Like 802.11a, 802.11g supports Orthogonal Frequency Division Multiplexing (ODFM) to reach a top link speed of 54 Mbps. Unlike 802.11a, 802.11g does so using the 2.4Ghz ISM band occupied by 802.11b. Sharing the ISM band lets the same radio offer higher bandwidth to newer 802.11g stations while simultaneously supporting Direct Sequence Spread Spectrum (DSSS) Complementary Code Keying (CCK) for backwards compatibility with older 802.11b stations.
If you are using a Wi-Fi Alliance-certified 802.11b router or access point (AP) in standard DSSS CCK mode, that AP will be able to associate with newer 802.11g cards that have been certified by the Wi-Fi Alliance for operation at 11 Mbps. Certifications tests verify 802.11g product interoperability at 11 Mbps with 802.11b reference implementations.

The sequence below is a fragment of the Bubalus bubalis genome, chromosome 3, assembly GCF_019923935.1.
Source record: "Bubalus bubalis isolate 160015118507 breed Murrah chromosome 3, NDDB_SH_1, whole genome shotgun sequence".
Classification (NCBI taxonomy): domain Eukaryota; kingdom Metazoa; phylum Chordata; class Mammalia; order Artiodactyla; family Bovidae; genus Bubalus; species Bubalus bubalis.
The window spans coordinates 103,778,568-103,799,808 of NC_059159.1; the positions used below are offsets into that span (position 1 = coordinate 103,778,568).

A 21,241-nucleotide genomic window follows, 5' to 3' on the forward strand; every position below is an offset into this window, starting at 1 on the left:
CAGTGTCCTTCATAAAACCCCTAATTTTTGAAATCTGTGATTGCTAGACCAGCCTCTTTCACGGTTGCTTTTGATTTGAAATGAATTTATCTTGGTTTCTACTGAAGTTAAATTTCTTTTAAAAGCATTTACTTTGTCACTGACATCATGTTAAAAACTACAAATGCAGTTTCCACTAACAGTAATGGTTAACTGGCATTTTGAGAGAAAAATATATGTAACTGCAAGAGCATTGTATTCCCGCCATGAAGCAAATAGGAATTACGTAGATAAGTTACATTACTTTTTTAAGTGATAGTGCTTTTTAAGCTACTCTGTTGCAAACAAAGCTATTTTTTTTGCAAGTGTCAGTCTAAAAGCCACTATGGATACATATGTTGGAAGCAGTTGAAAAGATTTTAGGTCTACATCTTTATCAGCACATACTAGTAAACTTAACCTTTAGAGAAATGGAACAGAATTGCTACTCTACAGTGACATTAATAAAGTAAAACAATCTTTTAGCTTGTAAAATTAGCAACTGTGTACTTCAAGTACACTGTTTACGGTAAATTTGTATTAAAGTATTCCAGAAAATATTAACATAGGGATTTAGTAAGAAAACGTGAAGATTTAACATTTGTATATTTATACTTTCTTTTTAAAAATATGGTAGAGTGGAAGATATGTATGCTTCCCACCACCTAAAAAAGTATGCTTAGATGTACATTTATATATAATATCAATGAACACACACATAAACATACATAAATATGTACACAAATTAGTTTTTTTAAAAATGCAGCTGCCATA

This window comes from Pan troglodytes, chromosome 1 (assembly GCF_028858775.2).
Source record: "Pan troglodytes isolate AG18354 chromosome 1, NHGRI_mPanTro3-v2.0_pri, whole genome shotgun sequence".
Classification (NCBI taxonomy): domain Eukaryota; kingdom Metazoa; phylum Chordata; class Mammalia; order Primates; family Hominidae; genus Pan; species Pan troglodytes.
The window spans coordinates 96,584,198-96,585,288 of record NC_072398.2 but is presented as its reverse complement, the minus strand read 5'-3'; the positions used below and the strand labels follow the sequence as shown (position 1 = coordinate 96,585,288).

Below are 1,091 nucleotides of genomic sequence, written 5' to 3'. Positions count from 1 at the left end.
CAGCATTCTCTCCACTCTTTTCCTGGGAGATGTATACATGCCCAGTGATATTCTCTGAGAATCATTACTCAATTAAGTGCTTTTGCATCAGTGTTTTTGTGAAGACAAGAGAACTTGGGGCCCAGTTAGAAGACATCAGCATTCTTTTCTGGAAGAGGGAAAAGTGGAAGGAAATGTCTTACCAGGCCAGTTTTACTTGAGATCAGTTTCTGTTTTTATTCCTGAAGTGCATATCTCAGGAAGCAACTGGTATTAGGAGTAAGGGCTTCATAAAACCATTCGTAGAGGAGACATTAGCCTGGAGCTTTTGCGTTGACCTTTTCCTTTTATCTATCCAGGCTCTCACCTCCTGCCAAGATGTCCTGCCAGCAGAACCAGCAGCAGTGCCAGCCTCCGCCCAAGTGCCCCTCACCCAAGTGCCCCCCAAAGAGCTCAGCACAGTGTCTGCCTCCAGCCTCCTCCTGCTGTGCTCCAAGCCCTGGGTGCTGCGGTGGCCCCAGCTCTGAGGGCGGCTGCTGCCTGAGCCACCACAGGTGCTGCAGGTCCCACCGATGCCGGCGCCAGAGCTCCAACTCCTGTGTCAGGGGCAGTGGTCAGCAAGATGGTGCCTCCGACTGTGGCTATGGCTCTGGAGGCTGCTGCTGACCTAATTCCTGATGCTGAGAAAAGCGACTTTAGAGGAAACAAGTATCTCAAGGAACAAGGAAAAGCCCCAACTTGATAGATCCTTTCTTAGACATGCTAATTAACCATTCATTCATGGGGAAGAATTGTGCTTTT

Some 802.11b and 802.11g products also implement vendor-specific "turbo" modes; interoperation in those modes is of course unlikely. The same goes for pre-standard 802.11g products released before the final standard was ratified in June 2003 -- if you have one of those cards, look for firmware upgrades that comply with the final 802.11g standard. In addition, some newer products support enhanced security using Wi-Fi Protected Access (WPA) or the Advanced Encryption Standard (AES). These new methods may not be supported by older APs, but certified WPA products are tested for their ability to negotiate down to older, less-robust security methods used by existing products.
This was first published in September 2003